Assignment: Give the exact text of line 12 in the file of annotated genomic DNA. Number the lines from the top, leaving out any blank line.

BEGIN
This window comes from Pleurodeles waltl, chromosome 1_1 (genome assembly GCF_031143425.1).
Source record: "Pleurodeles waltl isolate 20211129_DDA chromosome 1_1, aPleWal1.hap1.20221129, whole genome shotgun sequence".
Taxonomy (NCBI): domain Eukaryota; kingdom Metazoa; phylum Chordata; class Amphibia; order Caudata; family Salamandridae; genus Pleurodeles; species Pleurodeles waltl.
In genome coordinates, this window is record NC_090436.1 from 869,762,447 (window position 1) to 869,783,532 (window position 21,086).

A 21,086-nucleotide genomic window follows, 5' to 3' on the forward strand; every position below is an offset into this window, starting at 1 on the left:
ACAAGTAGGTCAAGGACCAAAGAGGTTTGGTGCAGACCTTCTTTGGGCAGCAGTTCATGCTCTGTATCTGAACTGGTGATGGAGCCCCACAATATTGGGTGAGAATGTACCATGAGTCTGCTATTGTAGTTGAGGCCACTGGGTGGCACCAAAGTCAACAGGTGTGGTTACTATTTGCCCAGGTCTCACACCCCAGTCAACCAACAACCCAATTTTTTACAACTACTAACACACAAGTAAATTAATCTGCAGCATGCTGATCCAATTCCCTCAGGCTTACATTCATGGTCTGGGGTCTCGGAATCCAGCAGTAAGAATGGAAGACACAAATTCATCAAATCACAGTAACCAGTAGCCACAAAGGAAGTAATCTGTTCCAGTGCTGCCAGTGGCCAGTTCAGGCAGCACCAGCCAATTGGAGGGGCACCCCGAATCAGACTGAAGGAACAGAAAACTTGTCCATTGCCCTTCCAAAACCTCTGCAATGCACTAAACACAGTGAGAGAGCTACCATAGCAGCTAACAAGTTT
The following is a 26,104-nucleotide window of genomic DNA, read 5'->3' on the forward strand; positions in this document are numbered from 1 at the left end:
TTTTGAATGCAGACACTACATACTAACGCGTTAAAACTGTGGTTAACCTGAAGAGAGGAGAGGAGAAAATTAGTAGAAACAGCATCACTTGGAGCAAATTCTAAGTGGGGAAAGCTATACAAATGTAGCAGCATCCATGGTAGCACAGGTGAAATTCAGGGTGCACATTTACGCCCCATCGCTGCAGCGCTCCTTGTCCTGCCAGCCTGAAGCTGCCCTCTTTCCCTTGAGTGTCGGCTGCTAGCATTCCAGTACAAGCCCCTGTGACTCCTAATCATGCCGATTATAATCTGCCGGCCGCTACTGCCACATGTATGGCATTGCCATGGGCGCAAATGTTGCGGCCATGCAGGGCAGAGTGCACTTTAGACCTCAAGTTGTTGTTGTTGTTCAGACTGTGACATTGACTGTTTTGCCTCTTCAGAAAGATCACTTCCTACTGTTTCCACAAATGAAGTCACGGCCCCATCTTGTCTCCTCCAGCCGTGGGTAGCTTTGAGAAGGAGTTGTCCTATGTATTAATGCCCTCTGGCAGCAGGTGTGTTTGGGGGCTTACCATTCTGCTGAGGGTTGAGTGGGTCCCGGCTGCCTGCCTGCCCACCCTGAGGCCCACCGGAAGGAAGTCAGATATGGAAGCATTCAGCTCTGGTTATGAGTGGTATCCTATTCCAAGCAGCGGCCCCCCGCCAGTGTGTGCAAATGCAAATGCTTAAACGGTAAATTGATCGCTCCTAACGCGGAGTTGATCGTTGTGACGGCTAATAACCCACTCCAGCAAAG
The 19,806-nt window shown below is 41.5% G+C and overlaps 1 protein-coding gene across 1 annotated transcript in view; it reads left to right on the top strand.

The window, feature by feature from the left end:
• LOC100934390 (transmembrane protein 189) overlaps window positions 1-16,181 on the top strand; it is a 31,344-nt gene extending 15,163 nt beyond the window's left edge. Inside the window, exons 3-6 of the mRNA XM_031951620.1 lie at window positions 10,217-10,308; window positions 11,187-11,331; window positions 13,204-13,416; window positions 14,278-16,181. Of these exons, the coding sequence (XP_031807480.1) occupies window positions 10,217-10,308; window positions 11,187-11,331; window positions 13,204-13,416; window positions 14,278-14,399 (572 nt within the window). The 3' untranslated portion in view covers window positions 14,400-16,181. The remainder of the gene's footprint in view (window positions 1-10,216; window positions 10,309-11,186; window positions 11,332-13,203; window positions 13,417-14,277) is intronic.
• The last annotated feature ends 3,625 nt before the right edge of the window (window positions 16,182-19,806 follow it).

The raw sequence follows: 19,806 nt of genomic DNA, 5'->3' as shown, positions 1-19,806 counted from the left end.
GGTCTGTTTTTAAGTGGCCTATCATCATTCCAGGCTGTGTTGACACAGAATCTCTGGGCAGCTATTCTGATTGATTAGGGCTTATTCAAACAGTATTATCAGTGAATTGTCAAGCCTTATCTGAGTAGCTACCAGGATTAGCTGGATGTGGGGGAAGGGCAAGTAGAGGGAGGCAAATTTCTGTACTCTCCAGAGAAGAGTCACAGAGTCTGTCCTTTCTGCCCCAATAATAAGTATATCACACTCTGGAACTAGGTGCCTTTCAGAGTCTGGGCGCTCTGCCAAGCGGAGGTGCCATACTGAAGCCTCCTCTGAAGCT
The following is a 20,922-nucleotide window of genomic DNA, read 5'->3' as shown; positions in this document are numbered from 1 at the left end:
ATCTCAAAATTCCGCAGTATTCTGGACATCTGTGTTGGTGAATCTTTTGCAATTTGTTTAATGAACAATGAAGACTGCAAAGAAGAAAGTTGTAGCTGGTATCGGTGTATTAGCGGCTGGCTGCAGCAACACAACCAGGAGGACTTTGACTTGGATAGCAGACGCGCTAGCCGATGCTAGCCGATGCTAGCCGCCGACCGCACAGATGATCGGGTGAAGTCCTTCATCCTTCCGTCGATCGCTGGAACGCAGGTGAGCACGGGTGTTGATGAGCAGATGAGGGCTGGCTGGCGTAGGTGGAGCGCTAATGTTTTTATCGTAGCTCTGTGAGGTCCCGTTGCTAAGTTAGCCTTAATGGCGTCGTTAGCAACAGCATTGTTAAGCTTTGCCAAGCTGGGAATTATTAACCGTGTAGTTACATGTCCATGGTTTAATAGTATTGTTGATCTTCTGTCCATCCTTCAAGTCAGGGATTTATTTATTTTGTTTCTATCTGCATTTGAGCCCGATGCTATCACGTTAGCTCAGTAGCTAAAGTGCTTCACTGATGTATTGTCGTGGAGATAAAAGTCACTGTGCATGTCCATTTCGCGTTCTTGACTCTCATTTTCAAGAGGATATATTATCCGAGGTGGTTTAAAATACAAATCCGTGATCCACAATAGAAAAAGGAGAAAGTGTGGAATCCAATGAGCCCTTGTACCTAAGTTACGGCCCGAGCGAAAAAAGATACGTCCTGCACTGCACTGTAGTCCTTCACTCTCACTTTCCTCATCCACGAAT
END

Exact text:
• The last annotated feature ends 3,625 nt before the right edge of the window (window positions 16,182-19,806 follow it).